Diego Alonso made some good tactical adjustments on Wednesday as Inter Miami chased the game.
The only problem was that they came a tad bit too late.
Inter Miami was on the receiving end of a humbling 4-1 defeat to the New York Red Bull’s on Wednesday night, and one of many ingredients in the loss was Alonso’s reading of the game. The expansion side had pulled level late in the first half via one of its only real chances before halftime, and rather than insert Rodolfo Pizarro when the game was calling for it, the Uruguayan manager waited until after the Red Bulls went up 2-1 to sub in the Mexican international.
It has to be noted that Pizarro left the weekend win vs. Atlanta United with muscle fatigue, and was rested at the start of this one as a result. Clearly, not risking a long-term injury was a priority. It is the reason why the struggling Matias Pellegrini got the nod at the No. 10 spot.
That said, Inter Miami’s most talented attacker should have been on at the break to try and inject some life into an attack that was visibly lifeless in the opening stanza. Yes, maybe Pizarro was on a minute count because of his health, but the fact that he was turned to almost as soon as the Red Bulls scored again shows he probably could have come into proceedings 13 minutes earlier than he did.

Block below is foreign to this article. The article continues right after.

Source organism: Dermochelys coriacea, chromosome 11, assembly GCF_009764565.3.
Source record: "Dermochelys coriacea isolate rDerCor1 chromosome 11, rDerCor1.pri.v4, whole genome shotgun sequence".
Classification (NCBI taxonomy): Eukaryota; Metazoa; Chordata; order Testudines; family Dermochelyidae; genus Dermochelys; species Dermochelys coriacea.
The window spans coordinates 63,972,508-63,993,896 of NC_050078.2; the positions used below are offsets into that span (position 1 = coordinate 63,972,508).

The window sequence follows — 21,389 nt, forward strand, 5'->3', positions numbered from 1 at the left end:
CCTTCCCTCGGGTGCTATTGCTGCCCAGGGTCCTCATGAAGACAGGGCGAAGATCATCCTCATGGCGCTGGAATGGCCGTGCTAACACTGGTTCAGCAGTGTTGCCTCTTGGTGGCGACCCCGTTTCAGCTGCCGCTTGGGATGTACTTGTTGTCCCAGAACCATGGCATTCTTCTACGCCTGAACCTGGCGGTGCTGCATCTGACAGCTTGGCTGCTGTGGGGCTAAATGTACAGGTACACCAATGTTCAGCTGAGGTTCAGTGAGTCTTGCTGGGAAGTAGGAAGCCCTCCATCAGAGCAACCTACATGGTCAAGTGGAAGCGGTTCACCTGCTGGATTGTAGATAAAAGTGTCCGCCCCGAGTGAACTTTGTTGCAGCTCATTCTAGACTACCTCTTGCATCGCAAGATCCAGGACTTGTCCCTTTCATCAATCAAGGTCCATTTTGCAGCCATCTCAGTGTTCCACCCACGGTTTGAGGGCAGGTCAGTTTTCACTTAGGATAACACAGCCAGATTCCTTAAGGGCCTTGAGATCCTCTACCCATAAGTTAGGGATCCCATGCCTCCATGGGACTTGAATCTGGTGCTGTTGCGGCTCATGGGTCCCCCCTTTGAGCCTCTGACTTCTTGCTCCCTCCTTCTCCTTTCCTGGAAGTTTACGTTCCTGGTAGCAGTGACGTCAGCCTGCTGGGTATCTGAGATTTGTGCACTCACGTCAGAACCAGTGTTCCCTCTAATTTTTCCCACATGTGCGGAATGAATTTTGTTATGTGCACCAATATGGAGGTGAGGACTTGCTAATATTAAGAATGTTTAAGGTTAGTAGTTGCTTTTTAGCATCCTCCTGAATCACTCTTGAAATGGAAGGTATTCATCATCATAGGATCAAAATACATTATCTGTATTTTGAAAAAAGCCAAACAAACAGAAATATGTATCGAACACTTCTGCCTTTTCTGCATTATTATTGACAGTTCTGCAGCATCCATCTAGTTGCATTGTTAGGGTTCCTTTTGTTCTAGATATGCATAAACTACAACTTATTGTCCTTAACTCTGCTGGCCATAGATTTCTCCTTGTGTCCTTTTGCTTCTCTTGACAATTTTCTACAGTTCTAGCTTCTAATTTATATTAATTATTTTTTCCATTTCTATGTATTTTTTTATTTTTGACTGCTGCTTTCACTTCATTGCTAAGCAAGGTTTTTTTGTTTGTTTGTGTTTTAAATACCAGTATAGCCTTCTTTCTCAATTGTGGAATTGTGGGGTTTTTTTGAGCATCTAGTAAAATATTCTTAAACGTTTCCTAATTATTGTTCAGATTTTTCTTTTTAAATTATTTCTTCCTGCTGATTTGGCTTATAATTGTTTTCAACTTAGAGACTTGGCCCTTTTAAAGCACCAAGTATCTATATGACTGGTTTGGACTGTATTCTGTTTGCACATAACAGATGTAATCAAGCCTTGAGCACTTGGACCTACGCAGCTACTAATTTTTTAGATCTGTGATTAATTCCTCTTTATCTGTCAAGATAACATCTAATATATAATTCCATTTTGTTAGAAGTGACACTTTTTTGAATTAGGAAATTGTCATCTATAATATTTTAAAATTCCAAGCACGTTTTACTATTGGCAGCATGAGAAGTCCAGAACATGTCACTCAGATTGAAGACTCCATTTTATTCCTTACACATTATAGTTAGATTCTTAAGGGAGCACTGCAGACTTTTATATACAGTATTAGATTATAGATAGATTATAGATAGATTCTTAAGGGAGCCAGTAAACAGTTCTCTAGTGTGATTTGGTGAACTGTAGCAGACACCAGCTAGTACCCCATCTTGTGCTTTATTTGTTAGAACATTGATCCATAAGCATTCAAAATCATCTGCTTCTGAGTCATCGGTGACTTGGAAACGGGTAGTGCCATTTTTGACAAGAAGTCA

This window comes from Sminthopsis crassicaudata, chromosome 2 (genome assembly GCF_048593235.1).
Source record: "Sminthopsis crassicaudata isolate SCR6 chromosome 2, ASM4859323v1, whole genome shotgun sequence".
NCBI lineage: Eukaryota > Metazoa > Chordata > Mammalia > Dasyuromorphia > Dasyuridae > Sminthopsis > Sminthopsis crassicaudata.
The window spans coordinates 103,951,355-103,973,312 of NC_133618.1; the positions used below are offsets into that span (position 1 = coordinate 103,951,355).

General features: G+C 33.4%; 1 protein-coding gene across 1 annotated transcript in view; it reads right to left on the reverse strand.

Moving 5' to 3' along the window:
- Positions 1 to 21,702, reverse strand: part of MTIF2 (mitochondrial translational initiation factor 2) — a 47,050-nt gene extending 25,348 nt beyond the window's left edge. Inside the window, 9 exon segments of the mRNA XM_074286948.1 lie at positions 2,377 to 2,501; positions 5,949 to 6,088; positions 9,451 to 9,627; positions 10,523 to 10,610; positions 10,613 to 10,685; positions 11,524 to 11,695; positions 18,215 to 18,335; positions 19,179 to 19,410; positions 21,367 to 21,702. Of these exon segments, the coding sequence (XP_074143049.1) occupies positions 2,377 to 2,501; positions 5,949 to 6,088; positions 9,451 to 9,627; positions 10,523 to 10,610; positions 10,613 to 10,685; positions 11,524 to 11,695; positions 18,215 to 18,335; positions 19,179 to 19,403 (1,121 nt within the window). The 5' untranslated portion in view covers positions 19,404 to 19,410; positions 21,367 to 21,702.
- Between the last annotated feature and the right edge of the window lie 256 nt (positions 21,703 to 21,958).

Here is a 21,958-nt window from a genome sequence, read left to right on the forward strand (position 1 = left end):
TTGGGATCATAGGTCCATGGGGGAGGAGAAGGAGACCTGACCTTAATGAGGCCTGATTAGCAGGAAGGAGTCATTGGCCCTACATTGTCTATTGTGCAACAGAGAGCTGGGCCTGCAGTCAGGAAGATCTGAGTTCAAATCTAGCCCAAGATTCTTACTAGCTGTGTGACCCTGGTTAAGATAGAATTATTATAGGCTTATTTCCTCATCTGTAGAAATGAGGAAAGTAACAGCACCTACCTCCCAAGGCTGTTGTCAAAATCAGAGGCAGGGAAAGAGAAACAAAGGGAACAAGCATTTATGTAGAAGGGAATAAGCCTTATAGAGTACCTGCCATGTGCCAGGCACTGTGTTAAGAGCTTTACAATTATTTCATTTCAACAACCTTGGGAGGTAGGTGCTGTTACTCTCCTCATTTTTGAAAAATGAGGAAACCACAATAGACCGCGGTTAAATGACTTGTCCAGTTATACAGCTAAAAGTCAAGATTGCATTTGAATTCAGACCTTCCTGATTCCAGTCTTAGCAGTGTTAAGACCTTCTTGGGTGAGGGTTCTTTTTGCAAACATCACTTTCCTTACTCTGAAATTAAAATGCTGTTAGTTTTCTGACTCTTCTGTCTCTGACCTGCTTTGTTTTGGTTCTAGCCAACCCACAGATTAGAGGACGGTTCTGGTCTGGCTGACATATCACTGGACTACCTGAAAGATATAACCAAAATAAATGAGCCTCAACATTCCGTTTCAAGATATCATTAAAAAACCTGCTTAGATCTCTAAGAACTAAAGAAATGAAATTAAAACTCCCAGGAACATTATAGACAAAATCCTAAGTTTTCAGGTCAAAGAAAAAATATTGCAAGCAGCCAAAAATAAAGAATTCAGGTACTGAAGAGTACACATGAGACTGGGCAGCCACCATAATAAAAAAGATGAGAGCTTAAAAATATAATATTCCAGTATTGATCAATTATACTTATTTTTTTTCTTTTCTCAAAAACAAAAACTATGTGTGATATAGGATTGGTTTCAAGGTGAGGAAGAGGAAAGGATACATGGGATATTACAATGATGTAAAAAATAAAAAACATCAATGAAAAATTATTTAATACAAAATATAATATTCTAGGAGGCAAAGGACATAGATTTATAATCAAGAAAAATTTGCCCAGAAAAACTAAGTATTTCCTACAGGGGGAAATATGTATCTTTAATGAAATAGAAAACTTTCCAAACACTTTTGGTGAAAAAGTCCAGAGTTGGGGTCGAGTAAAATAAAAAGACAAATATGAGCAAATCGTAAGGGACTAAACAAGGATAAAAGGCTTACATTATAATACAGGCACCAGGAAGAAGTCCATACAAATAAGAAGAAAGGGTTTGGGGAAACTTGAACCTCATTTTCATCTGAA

Credit has to be given to Alonso for the M-M formation — or 2-3-2-3 look — he deployed when trying to push for a leveler. The tactical switch and more aggressive approach helped Inter Miami find more of the game and create more chances.
Still, the expansion team probably needed an injection of combination play and creativity sooner after a largely stale first 45. Alonso reacted too late and waited too long to make that happen, though.
Ben Sweat has been one of Inter Miami’s better players as of late, but you would have been hard-pressed to guess that by his showing against the Red Bulls.
Sweat struggled mightily in the lopsided home loss, though it has to be said that two of the Red Bulls’ goals came late when Inter Miami was pushing and searching for a result.